Friday, September 09, 2016
Graphite Producers: the Senior Class
The series on graphite resource development is completed with a discussion of the companies that are currently in production. The U.S. Geological Survey estimates 1.2 million metric tons of flake graphite are produced annually. The vast majority - 780,000 metric tons - are produced in China. India and Brazil follow with 170,000 metric tons and 80,000 metric tons, respectively. North America, which seems to show so much promise to the graphite resource developers that have been featured over the past few articles, is currently only contributing 30,000 metric tons per year to the graphite supply stream.
For investors the clutch of graphite producers offers interesting alternatives to play the growing demand for lithium ion batteries and the graphite materials required to produce them.
SGL Group (SGL: DE) is a global producer of carbon-based products, including graphite materials. The company operates 41 production sites around the world, of which 22 are in Europe, 11 in North America and 8 in Asia. Historically graphite electrodes for the steel industry have been at the core of the company’s production, but the company’s newer Graphite Materials & Systems division is targeting high-grow industries such as semiconductors and batteries. The company’s Composite Fibers and Materials division also has a partnership with BMW, which is using carbon composites with greater intensity for automotive body and frame components.
Just like the smaller graphite resource developers such as Northern Graphite, Nouveau Monde and Ontario Graphite, SGL Group may be gearing up for the wave of new demand for spherical graphite from battery manufacturers. The anodes in lithium ion batteries require a particular shape and purity that is best met by highly refined graphite particles. The graphite ore is refined in a step called ‘micronization,’ shaped through ‘spheronization, and then coated with a metal layer. In August 2016, SGL Group announced plans to invest in a coating line for its production facility in St. Marys, Pennsylvania. The company cited the need for coated graphite materials used for manufacturing wafers used in light emitting diode production, but noted in the future “other graphite-based solutions could be enhanced by coatings.”
A restructuring effort appears to be completed, leaving SGL a leaner, more focused operation. Yet in 2015, SGL Group reported slightly lower sales of €1.5 billion (USD$1.7 billion) compared to the previous year, producing an operating profit of €32.6 million (USD$36.5 million) before non-recurring charges totaling €160.9 million (USD$180.2 million) related to restructuring charges and impairment losses.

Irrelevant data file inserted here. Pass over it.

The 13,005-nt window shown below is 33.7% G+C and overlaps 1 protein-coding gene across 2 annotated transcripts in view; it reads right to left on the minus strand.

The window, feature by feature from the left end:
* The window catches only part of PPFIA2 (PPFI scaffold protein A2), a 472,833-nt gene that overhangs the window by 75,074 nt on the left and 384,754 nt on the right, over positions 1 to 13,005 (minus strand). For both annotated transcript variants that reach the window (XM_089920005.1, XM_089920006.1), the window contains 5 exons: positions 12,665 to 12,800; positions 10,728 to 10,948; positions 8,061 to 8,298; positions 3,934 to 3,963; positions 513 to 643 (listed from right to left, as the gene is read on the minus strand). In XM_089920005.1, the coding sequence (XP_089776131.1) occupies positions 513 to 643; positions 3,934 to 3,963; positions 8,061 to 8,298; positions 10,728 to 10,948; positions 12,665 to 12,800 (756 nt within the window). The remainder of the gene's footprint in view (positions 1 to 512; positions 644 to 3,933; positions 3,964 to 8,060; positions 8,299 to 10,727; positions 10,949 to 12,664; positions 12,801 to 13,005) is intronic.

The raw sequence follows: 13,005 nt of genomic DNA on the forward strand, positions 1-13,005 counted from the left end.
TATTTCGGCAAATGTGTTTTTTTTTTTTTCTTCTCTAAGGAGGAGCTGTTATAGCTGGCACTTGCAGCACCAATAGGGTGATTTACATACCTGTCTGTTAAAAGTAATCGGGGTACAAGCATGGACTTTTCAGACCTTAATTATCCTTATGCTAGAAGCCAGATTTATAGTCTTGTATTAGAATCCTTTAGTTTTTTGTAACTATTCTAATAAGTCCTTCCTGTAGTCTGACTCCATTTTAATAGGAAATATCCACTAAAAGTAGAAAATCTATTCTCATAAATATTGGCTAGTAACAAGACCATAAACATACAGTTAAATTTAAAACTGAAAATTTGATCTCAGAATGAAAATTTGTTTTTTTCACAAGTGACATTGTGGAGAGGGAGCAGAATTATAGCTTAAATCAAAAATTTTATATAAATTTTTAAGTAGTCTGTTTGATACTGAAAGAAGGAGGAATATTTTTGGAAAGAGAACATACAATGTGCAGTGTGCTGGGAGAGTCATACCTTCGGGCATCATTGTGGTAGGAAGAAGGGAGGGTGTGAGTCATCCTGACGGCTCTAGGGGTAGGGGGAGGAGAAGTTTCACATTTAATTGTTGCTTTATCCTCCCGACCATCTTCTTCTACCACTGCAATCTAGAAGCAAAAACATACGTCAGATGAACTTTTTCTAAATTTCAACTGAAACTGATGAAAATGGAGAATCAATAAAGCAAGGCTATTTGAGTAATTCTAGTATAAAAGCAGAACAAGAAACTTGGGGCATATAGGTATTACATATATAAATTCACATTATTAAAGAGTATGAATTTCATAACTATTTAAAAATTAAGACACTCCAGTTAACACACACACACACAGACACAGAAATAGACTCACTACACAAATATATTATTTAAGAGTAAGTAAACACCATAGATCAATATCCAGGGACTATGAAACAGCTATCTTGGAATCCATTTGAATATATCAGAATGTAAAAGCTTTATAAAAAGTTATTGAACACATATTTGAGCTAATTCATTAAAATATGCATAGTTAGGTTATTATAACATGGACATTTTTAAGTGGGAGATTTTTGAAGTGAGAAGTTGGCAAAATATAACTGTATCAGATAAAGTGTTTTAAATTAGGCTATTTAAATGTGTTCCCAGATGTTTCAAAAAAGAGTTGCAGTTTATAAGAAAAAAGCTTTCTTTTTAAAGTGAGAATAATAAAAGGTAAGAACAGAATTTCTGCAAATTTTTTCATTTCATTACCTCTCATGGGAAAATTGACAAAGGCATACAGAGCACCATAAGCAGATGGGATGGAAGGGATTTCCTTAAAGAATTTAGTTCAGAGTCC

SGL Group shares trade on the Frankfurt Exchange at 0.78 times sales or 5.94 times book value. Of course, the price-earnings multiple is negative. The stock has trailed off over the last few years, as the top-line has weakened and losses persist. The restructuring effort and new market focus is expected to bring the company back to profitability. With a debt-to-equity ratio of 1.85, the company has not had the flexibility some investors might prefer for a company in transition. The stock is now trading near the midpoint of its 52-week low and high.
If Germany’s SGL Group is unappealing, investors can turn to France’s Imerys S.A. (NK: PA), a self-described supplier of minerals-based industrial solutions. Its products include ceramics, pigments, graphite, carbons and other materials. Importantly, Imerys is one of two companies in North America with current graphite production from its Lac-des-Iles mine north of Montreal. Graphite ore production from Lac-des-Iles is further refined at Terrebonne, Canada for use in the automotive, battery and polymer industries.
The company has fared a bit better in the current economy than SGL Group and has remained profitable. Imerys reported a 13% operating margin in the last twelve months. We believe this is due in part to a well diversified product line offering significant added value to customers. Higher profits have also helped fortify the balance sheet, which is leveraged to 85.9 debt-to-equity. Still Imerys is trading at a multiple of 65.0 times trailing earnings. Even with a dividend yield of 2.7%, the valuation seems a bit steep.